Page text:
Shoreline weighs possible fines for putting wrong items in recycling bins

SHORELINE - Global restrictions on recycling have reached a local level.

The city of Shoreline is looking at ways to help residents sort recycling better, and those who don’t could face a fine.

Among the topics of discussion at Shoreline City Hall on Monday evening was an amendment to the city’s contract with Recology, the company contracted to pick up the waste bins around Shoreline.

“You’re putting stuff in there that’s recycling but it’s not,” said Randy Witt with Shoreline's Public Works Department.

He says items like cardboard pizza boxes and take-out containers with grease and food residue often get put into the recycling bins where they don’t belong. Containers like those belong inside the compost bins, says Kevin Kelly, the general manager of Recology of King County.

“Recyclables need to be much cleaner across the board,” said Kelly.

The amendment includes discussions of programs to maintain correct recycling practices.

“We’re looking at how to meet that cleanliness requirement and not having contamination in it,” said Witt.

One way to do that is a proposal to have Recology workers check what’s inside the bins of Shoreline residents at least twice a year.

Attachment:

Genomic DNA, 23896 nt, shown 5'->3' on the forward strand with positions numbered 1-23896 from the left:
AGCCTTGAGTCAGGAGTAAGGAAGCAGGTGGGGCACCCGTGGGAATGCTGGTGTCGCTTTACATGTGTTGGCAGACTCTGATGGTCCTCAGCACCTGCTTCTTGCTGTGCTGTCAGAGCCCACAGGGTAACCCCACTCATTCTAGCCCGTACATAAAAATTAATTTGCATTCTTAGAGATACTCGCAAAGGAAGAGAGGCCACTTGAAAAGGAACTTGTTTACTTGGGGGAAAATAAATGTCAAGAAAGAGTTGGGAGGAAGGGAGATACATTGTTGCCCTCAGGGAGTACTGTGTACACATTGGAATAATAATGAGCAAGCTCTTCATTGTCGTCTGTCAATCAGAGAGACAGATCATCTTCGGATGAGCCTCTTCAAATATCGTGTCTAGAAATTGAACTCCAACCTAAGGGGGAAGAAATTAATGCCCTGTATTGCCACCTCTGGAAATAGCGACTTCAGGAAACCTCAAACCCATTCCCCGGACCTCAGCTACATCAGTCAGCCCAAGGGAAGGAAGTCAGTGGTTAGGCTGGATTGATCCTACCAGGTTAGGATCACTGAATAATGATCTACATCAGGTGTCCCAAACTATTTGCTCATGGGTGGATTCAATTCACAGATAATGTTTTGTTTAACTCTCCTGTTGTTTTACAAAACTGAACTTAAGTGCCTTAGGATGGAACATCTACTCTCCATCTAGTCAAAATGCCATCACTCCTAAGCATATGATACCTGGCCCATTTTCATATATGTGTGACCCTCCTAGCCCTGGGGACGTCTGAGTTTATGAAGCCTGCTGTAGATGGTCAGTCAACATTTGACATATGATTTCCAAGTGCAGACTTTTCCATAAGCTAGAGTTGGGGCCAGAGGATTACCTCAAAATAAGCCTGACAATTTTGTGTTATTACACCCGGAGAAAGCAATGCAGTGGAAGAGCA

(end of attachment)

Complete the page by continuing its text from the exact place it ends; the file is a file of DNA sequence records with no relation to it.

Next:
“They know pretty quickly upon lifting the lid if there are contaminated or not. We’re not talking about rummaging through material. We’re talking about looking at the bin and seeing if it belongs in the recycling facility,” said Kelly.

He added education is first and foremost, and if Recology employees find portions of the recycling bin that doesn’t belong in the bins, customers will get two warnings and the third time, a fine.

“For residential customers, it’s a flat $20 fee,” said Kelly.

Recology has found everything from clothing to greasy food in recycling containers, and Kelly says most people just don’t know what is allowed and what is not.

“This is a reset for recycling and we’re all responding to it,” said Kelly.

The Shoreline City Council plans to vote on the amendment sometime next month.

Kelly says Recology has implemented similar programs in Burien and SeaTac, and he says they have found customers very responsive.

Rate hikes to support Recology’s educational efforts are also being proposed, which would be between $1 and $3 per month depending on commercial, single or multi-family households.

For more information on Shoreline's current recycling policy, click here.